6 things Kenyan editors look for in a story manuscript

book publishing in kenya

A few years ago, publishing a book in Kenya was such a frustrating affair, especially if you were an unknown name. Things have definitely changed and it is now easier than ever to get published. I know what you are thinking, but just visit any bookshop and see the many ‘unknown’ names lining their shelves.

So, there is hope for you!

The once closely knit exclusive literati club has been dismantled by emerging writers, thanks to new technology, emergence of publishers interested in diversity and a redefined readership market. However, many writers still face the frustration of getting noticed by these many publishers.

I have seen established writers complain about being bombarded with manuscripts by unpublished authors who need help in getting their name on a title. A few have succeeded, but many haven’t made any headway. That’s why I’m here to help you.

This post is relevant for those who want to write for children and teens.


To be honest, some scripts cause misery to the gatekeepers and bring about such sadness to the point of questioning why they chose the career. A few times, rare tears of joy swell in the eye and subdue the frustration and anger once one bumps into “the script they have been looking for all their life!”


You need to comprehend a few things about how the publishing industry in Kenya currently works. What THOSE GATEKEEPERS look for when assessing your manuscript. Isn’t it easier, as some wise person once said, to read a lot the writings of other people for you to avoid the troubles they went through?

So here we go, hopeful author:

  1. Thematic relevance

I will tell you blankly, if your story has all the pure niceness and does not have any relevant themes to the Kenyan context, your chances of getting published reduce by almost 90 percent.

Yes, I know you have read all those beautiful Cinderella stories and the riveting Hardy Boys series and the charming Sweet Valley Twins tales. They are all fantastic stories. Just not for Kenya.


In Kenya, the education industry makes up the bulk of the market and educational storybooks have to be thematic! That does not mean your story has to be boring, boring, boring, to cause distress to the editor😊 and readers. Become rebellious to this aspect and you will be competing for attention with hundreds of others who submit to the less than 10 percent publishers interested in ‘just happy’ fiction!

2. Target children and teens

I remember author Peter Kimani, who is also an accomplished journalist and lecturer lamenting about not receiving any feedback from Kenyan publishers for the manuscript of his acclaimed book, Dance of the Jakaranda. It was his first novel.

It wasn’t surprising to me. It goes without saying that children and teenagers drive the market here. Once an editor looks at your script and discovers it targets adults, sorry, you may have to wait forever. Most publishers here aren’t keen on investing in publishing and marketing adult books. It is not like it used to be way back.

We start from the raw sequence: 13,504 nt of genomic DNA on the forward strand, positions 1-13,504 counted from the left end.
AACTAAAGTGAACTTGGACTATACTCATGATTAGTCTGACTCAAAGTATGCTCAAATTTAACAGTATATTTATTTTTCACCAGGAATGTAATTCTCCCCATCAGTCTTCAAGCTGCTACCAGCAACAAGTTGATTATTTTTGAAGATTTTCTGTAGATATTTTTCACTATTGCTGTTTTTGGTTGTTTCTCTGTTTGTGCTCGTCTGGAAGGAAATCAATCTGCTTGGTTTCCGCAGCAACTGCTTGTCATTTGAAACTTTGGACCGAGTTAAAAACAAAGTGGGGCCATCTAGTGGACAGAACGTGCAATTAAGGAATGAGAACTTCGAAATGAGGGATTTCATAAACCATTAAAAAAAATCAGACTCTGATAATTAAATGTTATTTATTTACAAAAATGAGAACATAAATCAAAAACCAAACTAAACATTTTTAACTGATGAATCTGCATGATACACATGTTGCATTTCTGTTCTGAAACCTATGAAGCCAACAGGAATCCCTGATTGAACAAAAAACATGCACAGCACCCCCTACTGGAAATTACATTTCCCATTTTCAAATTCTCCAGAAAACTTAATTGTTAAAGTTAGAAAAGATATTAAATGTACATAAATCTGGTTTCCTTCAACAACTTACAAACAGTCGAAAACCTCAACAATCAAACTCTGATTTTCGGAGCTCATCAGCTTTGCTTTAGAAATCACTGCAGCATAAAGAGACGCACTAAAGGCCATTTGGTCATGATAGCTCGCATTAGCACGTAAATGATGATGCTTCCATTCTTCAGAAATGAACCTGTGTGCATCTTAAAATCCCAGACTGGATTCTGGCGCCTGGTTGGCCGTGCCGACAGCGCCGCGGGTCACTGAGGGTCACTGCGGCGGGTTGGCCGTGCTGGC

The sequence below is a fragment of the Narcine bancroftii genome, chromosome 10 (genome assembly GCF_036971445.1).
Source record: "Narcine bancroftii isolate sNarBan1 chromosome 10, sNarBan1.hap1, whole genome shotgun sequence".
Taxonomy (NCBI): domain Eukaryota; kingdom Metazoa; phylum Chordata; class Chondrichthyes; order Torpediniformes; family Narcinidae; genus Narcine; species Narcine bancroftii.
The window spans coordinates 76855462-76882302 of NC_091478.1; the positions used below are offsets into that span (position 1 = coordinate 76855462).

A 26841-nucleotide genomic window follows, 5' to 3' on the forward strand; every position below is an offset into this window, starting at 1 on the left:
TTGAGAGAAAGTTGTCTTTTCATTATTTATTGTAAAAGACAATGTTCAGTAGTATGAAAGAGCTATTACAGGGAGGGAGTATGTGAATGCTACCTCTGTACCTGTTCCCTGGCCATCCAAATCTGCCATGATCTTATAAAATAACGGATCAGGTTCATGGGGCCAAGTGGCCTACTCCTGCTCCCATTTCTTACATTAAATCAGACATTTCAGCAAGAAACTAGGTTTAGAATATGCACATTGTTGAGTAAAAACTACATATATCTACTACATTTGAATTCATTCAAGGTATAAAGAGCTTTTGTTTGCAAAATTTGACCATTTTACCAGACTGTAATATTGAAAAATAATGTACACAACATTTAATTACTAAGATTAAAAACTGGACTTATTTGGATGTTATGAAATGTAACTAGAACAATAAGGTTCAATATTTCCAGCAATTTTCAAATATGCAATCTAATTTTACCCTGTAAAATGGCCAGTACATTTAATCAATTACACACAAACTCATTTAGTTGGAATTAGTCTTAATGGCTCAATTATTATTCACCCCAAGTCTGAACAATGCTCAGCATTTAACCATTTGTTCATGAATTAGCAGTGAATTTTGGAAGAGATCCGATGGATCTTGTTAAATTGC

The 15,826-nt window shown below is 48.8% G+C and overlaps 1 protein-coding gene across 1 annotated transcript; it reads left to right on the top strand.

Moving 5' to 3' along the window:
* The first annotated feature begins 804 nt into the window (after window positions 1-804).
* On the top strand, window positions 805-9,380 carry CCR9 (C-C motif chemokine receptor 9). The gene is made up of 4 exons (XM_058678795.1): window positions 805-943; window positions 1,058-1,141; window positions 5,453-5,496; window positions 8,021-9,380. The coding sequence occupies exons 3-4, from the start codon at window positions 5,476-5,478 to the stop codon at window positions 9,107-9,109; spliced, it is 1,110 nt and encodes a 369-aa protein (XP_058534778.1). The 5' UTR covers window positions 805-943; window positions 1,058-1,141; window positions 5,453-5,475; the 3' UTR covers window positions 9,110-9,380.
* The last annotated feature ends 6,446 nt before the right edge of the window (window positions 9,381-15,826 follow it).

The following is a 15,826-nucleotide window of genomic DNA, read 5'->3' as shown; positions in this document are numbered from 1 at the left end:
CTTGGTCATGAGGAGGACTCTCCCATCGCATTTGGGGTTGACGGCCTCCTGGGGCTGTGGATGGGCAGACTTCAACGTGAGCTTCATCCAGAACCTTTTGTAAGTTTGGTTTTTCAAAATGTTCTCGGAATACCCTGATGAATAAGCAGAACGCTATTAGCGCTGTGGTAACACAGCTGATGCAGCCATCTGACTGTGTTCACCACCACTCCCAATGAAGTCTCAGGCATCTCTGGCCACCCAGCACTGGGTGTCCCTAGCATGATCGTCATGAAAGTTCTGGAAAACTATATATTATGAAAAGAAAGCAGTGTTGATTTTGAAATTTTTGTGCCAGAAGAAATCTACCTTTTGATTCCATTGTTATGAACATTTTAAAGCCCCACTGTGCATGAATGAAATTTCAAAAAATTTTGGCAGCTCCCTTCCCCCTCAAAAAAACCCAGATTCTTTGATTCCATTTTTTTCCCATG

3. Language use

An editor is supposed to help you craft your manuscript in the best way possible for the good of the target audience. The editor will even be happier when they discover your language use is magnificent. Now, do not use jargon or complex sentences to prove you are a writer. Simplicity and free flow always sweep the editors off their feet. Editors would barely help in this, since language use is what differentiates writers.

4. ‘Refine’ your manuscript

Some accomplished writers have shared with me about budding writers who refuse to edit their work, asking what the role of the editor would be. Yes, people ask if they edit their work, what will the editor do?

Come on!

Did you ever crave to taste half-cooked meat stews! Or did someone ever drop a whole unripe tomato in your boiling pot, then served it to you like that?

If you can grab a publishing editor to do the first reading, they will save you all the trouble. ‘Refine’ your script before submitting. Do not send your second draft. Not even the third. It will end up in the trash can if you do!

5. The story

When I talk about ‘the story’, think about how your plot develops. Yes, plot is still so important this side of the world. If your story doesn’t unravel with suspense, conflict, character manifestation, in a logical way, you may forget about your dream.

You may argue that, hey, sometimes people just need to read a good story.

I’m afraid, it doesn’t yet work that way.

Your editor will be too busy to tell you all these things, and will instead send a curt rejection email if you are lucky.

6. Context

This is where you think about the cultures of your audience. I have come across manuscripts set in Kenya, talking about ‘Jenny and Mike wearing snow caps’ or ‘School children dancing like spring was just about the corner.’

Do you get the sense?

Halloween is a USA thing, not Kenyan. Not even African! 101.9 percent of your possible target have no idea what that is.


Some editors may have their own prejudices, but if you are intending to send an unsolicited manuscript to a Kenyan publisher, mastering the above will save you from eternal frustration.

This is the first post in this series. There will be a post each Wednesday, keep it here!